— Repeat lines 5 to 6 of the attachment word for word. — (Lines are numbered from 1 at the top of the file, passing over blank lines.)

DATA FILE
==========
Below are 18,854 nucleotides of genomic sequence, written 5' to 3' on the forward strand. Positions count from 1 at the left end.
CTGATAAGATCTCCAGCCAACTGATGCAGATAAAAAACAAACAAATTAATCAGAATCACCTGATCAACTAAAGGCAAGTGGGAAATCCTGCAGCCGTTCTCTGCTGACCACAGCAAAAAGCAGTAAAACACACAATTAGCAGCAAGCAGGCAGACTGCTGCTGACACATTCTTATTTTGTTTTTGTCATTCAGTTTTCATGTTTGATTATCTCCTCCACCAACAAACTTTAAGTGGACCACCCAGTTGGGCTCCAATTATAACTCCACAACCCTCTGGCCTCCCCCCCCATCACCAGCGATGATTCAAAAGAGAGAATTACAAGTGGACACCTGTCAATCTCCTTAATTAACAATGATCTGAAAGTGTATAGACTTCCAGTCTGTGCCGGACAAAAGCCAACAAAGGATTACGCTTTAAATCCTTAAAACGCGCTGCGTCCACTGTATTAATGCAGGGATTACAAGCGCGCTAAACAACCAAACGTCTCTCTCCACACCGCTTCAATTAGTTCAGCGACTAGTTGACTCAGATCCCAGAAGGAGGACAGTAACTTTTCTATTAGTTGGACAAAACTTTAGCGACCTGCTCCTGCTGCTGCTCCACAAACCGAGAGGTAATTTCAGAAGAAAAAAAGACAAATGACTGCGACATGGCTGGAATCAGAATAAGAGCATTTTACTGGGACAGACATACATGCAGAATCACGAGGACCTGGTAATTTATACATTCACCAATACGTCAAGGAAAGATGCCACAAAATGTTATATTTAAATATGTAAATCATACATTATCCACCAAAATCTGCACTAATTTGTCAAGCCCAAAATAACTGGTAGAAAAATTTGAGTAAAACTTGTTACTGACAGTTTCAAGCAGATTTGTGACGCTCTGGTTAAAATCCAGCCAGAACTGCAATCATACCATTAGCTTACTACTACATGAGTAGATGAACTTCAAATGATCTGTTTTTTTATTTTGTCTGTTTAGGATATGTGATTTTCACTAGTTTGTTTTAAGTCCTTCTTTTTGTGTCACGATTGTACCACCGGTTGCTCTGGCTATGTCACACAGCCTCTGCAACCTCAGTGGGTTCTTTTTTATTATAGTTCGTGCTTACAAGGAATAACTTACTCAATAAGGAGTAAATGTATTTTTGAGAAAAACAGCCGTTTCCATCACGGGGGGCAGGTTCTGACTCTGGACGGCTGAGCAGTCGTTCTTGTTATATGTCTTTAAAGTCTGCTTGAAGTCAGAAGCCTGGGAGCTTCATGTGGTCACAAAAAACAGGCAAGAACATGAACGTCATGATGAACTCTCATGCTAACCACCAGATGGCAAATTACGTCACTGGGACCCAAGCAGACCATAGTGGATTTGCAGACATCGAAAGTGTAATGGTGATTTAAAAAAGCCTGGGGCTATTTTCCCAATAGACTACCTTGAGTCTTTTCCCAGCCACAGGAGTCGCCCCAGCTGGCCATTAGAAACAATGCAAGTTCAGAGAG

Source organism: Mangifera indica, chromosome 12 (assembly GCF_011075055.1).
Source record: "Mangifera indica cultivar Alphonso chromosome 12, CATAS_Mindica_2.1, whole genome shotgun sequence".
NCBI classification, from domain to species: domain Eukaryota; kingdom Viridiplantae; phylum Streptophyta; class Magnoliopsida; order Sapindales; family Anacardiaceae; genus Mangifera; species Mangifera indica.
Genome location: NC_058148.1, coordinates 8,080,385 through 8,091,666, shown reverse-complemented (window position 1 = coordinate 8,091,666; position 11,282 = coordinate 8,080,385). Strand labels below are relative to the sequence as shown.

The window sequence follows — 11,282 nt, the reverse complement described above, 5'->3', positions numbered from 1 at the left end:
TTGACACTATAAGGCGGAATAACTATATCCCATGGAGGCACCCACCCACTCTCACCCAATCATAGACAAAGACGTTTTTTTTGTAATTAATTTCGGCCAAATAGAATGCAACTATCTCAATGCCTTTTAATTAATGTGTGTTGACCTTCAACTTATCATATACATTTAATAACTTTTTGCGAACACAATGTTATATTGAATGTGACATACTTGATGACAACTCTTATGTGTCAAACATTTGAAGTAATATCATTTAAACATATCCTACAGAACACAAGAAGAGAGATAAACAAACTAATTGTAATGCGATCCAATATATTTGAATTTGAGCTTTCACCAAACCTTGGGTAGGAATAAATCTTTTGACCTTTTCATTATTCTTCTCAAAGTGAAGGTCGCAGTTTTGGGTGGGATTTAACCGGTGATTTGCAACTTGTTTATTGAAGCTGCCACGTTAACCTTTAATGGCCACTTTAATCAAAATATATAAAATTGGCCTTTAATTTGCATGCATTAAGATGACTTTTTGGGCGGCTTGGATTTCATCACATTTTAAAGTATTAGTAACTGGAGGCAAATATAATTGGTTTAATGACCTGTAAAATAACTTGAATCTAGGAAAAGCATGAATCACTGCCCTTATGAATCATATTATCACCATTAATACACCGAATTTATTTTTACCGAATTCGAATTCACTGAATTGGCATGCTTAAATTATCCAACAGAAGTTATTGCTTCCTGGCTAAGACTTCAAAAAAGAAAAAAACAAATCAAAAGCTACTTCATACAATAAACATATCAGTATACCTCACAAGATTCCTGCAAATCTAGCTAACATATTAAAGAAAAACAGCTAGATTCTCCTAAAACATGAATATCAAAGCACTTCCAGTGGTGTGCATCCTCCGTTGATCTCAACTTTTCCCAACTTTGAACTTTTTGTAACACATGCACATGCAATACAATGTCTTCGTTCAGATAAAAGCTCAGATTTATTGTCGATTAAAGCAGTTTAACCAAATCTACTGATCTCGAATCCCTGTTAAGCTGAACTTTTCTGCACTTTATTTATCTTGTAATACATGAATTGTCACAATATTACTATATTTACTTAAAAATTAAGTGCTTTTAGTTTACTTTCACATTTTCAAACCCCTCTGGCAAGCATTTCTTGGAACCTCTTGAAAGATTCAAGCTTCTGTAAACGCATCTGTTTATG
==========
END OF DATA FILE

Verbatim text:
NCBI classification, from domain to species: domain Eukaryota; kingdom Viridiplantae; phylum Streptophyta; class Magnoliopsida; order Sapindales; family Anacardiaceae; genus Mangifera; species Mangifera indica.
Genome location: NC_058148.1, coordinates 8,080,385 through 8,091,666, shown reverse-complemented (window position 1 = coordinate 8,091,666; position 11,282 = coordinate 8,080,385). Strand labels below are relative to the sequence as shown.